26 January 1943. The new, great, strong and true Russian offensive begins on the entire front of 6th Mountain Battalion, supported by tanks. At my company the attack begins at 11 hours, in the sector of 2nd platoon, 2nd Lieutenant Coroiu Ion, but without tanks because the terrain is rough. The Russians attack, but could not get over the obstacles, abatis and the minefield in front of our position. The machine-guns do their job. The attack also begins at the rest of the Reconnaissance Company. The struggle lasts by evening, with little breaks. The Russians fall back down the slope. At 2:00 hours in the night they assault our position, but fail to achieve something. Their losses are high. In front of the perimeter an "unusual obstacle" made of the bodies produced by the automatic weapons starts to take shape.

27 January. At 8 hours the attack is resumed on the entire front of the battalion. At 1st company, Lieutenant Ionescu Lucian, in my right, there is a tank attack. Six tanks are destroyed in front of the position by the single Breda gun. All gunners are incapacitated. Several tanks manage to break through our lines, but without infantry, and they retreat because two tank are knocked out by the tank hunters. At 14:30 hours, 2nd Lieutenant Coroiu Ion is badly wounded by a heavy artillery shell. I evacuate him at our neighbors in the left. The German stretch-bearers take him to the first aid, then he is transported to the hospital in Krimskaya, where he died. I promote Sergeant Dan in command of the platoon. I have no officer or NCO in the platoons' command, but company holds and defends its sector. At dusk the struggle ceases for a while."

The losses of 6th Mountain Battalion: 5 dead and 10 wounded. In front of their positions 5000 bodies were counted.

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rh_LiteVixeN
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Post by rh_LiteVixeN » 03 Mar 2004 17:48

Good clear dramatic photos Dragos :)

Witch-King of Angmar
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Post by Witch-King of Angmar » 04 Mar 2004 14:15

hauptmannn wrote:As usual the americans and the british are always the best.....
so you're saying they were flawless are you?


How many Hans Scholl or Klaus von Stauffenberg were in America or Britain?

~The Witch-King of Angmar

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Panther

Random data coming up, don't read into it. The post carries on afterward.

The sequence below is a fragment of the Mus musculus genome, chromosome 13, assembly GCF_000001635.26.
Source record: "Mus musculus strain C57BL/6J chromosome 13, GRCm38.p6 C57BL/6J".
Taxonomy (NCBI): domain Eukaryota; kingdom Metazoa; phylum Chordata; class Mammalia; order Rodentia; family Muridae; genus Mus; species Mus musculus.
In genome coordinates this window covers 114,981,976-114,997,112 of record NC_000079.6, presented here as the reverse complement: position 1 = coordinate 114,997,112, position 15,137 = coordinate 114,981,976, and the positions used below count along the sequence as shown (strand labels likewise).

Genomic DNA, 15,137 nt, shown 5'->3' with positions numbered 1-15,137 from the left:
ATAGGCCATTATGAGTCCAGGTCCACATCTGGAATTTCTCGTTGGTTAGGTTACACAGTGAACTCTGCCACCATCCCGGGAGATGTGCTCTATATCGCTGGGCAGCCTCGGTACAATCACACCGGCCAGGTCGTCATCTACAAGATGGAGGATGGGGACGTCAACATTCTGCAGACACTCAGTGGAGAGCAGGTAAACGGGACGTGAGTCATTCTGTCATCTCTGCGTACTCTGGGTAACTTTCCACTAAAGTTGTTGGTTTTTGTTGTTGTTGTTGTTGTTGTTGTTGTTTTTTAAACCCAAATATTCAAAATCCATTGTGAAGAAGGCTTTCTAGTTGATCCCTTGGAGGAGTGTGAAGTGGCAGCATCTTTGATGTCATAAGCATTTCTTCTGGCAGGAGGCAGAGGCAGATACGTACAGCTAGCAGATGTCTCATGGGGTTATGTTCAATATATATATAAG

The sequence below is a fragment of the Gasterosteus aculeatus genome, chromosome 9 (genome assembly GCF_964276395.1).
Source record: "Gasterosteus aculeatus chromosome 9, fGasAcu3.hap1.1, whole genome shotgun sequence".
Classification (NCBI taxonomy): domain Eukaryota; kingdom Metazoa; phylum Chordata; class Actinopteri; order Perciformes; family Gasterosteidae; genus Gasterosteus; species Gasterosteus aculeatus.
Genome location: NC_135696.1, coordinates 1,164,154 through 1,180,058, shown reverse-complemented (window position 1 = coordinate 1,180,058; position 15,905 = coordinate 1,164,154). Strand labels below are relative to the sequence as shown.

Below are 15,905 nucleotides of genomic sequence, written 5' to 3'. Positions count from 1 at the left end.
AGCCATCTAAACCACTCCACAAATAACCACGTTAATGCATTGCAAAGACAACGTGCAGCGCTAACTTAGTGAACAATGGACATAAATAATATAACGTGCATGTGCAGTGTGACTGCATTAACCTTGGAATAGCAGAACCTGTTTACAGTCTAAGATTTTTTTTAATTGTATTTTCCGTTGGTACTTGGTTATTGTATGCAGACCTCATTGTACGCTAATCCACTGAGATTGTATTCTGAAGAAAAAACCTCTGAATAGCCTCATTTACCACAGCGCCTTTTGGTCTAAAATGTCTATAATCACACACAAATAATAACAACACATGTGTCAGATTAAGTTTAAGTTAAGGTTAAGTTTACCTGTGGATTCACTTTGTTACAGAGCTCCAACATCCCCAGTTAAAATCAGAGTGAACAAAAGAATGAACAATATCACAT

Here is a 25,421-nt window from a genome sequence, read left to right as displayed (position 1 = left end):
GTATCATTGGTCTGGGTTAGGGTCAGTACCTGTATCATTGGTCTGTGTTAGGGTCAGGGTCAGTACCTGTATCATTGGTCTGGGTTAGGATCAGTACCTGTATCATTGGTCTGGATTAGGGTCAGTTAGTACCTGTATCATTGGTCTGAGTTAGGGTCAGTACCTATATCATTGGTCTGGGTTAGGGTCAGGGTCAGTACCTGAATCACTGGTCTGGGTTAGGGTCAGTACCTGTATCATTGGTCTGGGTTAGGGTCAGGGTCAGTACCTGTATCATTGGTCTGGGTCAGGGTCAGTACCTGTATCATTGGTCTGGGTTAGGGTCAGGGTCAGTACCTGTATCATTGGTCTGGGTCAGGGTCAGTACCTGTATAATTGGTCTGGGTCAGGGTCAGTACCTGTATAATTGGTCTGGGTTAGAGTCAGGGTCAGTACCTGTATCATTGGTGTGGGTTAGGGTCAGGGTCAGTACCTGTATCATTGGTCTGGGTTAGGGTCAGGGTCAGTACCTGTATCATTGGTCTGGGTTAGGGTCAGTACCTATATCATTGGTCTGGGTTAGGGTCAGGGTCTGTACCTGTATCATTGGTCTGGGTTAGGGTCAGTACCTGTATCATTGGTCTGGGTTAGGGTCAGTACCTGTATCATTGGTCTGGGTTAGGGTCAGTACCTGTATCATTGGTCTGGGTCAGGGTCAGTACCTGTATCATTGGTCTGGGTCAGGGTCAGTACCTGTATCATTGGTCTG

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Post by Panther » 10 Mar 2004 11:39

The common thought that of Romanian troops effectivness during wwII has two means to disscus and veiw. One compared to other nations the romanian army was poorly trained and equiped. But two, their contribution according to their size and material was probably better than anyone could expect. Their lack of AT weapons made their line to break outside of Stalingrad thus giving the romanian troops a bad reputation. Beevor did probably contribute to that veiw, but he is at least half right.

/Regards Panther

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Post by Kato » 10 Sep 2004 17:59

Panzermeyer wrote:Yes for sure but nobody can think that Romanian troops are cowards are whatever can be heard about them just because they cannot stop T34s with an old 47mm Breda AT gun for example :)

David


much the same could be said for the pour Italians too ...they get such a bum rap.

kato

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Post by Kato » 10 Sep 2004 18:02

Victor wrote:
hauptmannn wrote:The Germans themselves needed those weapons, their task is not to equip all their allies with their own weapons. The Germans provided equipment to hungarians, romanians, finland, italy, etc


The equipment was paid for. It was not delivered for free.
Unfortunately, the Germans were pretty cheap when they had to sell a license to their allies.


That's not what I read ... I heard that the amounts asked by Germany for licensing ...to produce weapons by thier allies was very high ... I read somewhere that both Romania and Italy asked for permission to produce copies of the Panther Tank in late 43 ...but the amount demanded by the Germans was so high ...both dropped the bid ....

but i could be wrong

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Victor
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Post by Victor » 10 Sep 2004 20:33

I thought "cheap" in that expression means "avaricious", but I am not a native English speaker.
Anyway what you knew about the sums the Germans asked is correct.

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Shc
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Post by Shc » 22 Sep 2004 07:18

I want to read this topic tommorow :)

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Efectiveness of Romanian Army

Post by IAR 80 » 06 Jan 2005 12:36

Eden Zhang wrote:Apparently, Romania's army was quite a poorly trained, mostly German armed pesant army. There was quite a lot of animosity between the officers and the soldiers. As such they were quite bad when it came to fighting the Russians and they would usually be one of the first to surrender.


I must tell you that you are not in touch with this issue. This "peasant army" defended our country fou centuries, defeating in many battles great Empires like the Otoman Empire, despite their number. And I don't think that any army of WWII was an "intelectual army"...
You are misinformed about the relationship between officers andd the soldiers, there were so rare that kind of situation. Think , they were depended on each other on the front, and many of the officers were sons of pesants.

The biggest mistake of your post is that Romanians are one of the first to surrender...think a little, it is not so hard: who, on the Eastern front would surrender to Russians, when all were aware of their treatment for the prisoniers? Rather than fall in captivity, many preferred to put a bullet in their heads...sad, isn't it?